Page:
Hours before the announcement of the executive order Iran had stated it was relaxing some restrictions on its nuclear program, stopping short of violating the deal with world powers for now, but threatening more action if countries do not shield it from US sanctions. A senior administration official said the US was “not escalating militarily against Iran” and accused Iran of being “provocative.” the official said it was in Iran’s best interests to continue complying with the pact. (Reuters) Additional read: Pompeo Makes Unscheduled Visit To Baghdad Amid Rising Tensions With Iran(NPR)




China’s CyberWar Attack Against America: Researchers with a leading cybersecurity firm, Symantec, discovered that Chinese intelligence agents were able to capture hacking tools from an NSA attack on its own computers. In 2016 the Chinese repurposed the code to attack American allies and private companies in Europe and Asia. The discovery, unveiled on Monday, is the latest episode that the US has lost control of key parts of its cybersecurity arsenal. It’s touched off a debate in the intelligence community over whether America should continue to develop some of the world’s most high-tech cyberweapons if it is unable to keep them safe and secure. (NYT)

China vs. USA, The Clash of the Titans




Russia’s CyberWar Attack Against Democracy: Documents reviewed by news media suggest a Russian plan existed to sway the South African general election, which opened Wednesday, in favor of the African National Congress party (ANC). The plan was coordinated by a Russian political technologist who works for Yevgeny Prigozhin, a St Petersburg businessman with close ties to Vladimir Putin. The documents promise a campaign “to support the ruling ANC ahead of elections” and to counteract and “discredit” the pro-western Democratic Alliance party. Prigozhin is known to run the notorious troll factory in St Petersburg called the Internet Research Agency (IRA). In recent years Russia has increased its military and political presence in Africa with the apparent intent to support incumbent presidents and to work against “pro-western” parties and reform movements. Putin will host an Africa-Russia summit in the resort of Sochi in October. (Guardian)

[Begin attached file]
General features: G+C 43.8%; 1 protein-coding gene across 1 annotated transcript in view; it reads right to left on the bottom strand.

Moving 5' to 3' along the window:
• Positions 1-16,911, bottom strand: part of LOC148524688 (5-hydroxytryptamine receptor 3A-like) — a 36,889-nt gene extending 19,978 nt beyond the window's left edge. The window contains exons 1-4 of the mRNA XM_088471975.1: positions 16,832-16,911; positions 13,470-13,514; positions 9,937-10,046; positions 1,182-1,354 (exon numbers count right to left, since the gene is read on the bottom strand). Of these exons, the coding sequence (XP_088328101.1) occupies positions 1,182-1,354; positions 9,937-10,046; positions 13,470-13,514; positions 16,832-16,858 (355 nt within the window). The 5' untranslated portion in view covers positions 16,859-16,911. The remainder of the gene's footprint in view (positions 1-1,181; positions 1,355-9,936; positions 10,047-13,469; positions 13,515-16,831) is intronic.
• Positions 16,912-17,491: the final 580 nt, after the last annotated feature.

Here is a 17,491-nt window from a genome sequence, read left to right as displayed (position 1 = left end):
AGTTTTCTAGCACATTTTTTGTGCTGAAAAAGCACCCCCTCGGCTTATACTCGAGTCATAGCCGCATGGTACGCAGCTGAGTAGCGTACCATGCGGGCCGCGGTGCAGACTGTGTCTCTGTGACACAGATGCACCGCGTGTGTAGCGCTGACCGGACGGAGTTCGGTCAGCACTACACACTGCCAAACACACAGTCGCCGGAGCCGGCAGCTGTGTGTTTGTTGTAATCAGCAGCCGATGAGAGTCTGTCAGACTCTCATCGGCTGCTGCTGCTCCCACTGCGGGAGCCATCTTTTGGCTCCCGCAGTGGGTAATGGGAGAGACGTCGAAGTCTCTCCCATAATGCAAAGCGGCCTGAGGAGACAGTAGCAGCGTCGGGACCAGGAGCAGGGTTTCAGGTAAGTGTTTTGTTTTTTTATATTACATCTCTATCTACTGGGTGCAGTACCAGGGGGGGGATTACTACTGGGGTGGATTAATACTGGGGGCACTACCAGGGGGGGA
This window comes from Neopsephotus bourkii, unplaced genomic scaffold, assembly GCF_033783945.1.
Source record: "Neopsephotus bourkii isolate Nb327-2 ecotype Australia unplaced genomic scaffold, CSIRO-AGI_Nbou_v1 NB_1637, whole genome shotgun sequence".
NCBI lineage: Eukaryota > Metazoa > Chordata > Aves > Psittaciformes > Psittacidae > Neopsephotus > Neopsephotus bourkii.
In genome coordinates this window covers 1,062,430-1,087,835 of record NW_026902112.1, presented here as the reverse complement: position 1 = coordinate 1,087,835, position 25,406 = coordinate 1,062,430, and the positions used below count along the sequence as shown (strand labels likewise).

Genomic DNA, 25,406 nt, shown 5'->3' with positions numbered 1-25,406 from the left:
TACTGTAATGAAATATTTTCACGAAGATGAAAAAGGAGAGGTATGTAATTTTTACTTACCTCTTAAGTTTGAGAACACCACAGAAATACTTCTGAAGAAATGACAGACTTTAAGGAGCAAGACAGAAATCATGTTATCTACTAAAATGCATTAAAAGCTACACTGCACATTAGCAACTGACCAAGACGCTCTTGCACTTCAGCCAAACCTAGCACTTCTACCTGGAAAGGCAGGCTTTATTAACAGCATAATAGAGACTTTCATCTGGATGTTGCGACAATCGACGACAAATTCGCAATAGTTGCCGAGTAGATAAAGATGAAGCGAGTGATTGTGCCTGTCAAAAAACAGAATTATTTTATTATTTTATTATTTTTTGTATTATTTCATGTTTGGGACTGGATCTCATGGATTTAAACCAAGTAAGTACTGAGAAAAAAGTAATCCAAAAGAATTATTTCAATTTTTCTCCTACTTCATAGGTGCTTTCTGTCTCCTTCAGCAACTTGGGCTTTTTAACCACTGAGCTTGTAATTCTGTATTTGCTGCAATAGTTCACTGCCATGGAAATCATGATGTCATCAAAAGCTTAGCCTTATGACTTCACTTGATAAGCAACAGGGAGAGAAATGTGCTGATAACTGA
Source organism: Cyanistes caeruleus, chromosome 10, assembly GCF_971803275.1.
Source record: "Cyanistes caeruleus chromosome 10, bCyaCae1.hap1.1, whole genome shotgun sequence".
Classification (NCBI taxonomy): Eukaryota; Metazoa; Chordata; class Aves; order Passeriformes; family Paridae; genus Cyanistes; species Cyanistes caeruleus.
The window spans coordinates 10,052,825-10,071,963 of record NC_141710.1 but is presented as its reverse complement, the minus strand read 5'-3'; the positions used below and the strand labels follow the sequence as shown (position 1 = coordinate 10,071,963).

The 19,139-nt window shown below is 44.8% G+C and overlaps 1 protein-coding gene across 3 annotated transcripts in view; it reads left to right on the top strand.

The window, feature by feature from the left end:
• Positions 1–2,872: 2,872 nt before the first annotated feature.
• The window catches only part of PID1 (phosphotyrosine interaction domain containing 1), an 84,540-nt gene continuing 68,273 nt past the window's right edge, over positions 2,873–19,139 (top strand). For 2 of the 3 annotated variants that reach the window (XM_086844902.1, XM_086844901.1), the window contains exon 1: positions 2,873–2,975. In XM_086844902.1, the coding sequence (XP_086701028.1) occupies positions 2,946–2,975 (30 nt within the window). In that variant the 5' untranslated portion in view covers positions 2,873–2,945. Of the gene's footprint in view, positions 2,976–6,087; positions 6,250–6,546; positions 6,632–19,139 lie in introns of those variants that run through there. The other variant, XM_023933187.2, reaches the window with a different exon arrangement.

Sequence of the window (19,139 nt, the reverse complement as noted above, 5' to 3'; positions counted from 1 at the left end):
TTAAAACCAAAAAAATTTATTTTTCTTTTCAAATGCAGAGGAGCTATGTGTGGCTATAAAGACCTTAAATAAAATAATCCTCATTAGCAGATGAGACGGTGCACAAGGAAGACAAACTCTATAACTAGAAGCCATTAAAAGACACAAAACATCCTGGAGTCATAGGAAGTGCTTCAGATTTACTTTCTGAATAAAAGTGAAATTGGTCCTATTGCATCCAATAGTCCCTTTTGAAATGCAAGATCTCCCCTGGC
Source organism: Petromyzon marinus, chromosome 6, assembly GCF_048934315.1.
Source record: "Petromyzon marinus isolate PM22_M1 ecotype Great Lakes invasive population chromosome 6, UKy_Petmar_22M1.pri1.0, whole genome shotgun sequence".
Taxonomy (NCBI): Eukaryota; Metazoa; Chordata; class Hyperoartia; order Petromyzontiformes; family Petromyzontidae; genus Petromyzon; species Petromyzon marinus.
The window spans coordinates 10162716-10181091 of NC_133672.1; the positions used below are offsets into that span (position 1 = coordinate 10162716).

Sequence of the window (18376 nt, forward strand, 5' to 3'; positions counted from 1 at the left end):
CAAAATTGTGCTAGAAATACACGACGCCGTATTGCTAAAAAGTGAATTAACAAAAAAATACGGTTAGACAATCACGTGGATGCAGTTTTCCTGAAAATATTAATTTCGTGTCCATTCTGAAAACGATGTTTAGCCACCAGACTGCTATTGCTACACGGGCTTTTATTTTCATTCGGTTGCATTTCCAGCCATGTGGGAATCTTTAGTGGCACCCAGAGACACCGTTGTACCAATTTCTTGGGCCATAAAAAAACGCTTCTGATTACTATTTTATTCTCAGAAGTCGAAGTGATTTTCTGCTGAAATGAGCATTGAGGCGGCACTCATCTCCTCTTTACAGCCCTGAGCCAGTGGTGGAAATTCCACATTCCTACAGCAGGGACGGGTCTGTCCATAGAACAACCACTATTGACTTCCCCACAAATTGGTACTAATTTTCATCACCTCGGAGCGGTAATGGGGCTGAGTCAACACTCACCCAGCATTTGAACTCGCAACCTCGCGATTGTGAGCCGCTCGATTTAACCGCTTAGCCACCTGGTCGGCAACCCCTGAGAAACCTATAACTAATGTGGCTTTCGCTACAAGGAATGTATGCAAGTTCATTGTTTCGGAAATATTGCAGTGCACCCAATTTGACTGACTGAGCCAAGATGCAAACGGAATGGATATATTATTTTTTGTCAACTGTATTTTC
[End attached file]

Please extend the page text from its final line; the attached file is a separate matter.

America’s Constitutional Crisis: On Wednesday the House Judiciary Committee voted to hold Attorney General William Barr in contempt of Congress for refusing to turn over the unredacted Mueller report and supporting documents related to the investigation of Russian interference in the 2016 election. Prior to the vote the Trump administration exerted executive privilege over the contents of the report. The move amounts to a Hail Mary delaying tactic and is legally indefensible because the vast majority of the report has already been released. The committee vote was 24-16 along party lines, and the resolution now moves to the full House for a vote. Even if the full House follows the committee in voting to hold Barr in contempt, the next step would be to send a criminal referral to the US attorney for the District of Columbia, whose boss is Attorney General Barr. As House Committee Chairman Jerry Nadler said after the vote: “We are now in a Constitutional crisis.” (NPR)

A Decade Under the Influence: The New York Times has obtainedpreviously unrevealed figures from a decade of President Trump’s federal income tax returns that show $1.17 billion in business losses for the years 1985 through 1994. The president appears to have lost more money than nearly any other individual taxpayer for multiple years, despite the publication in 1987 of his highly successful business advice book The Art of The Deal. Trump paid no income taxes for eight of the ten years. Peculiarly, amid monumental loses, Trump reported interest income of almost $53 million in 1989, but the source(s) of the interest is a mystery. He did not appear to have owned anything that could have generated that much interest. Nor is there any such evidence in a 1990 report on his financial condition, prepared by accountants he hired at his bankers’ request. (NYT)






“Work with what you have control of and you’ll have your hands full.” – James B. Stockdale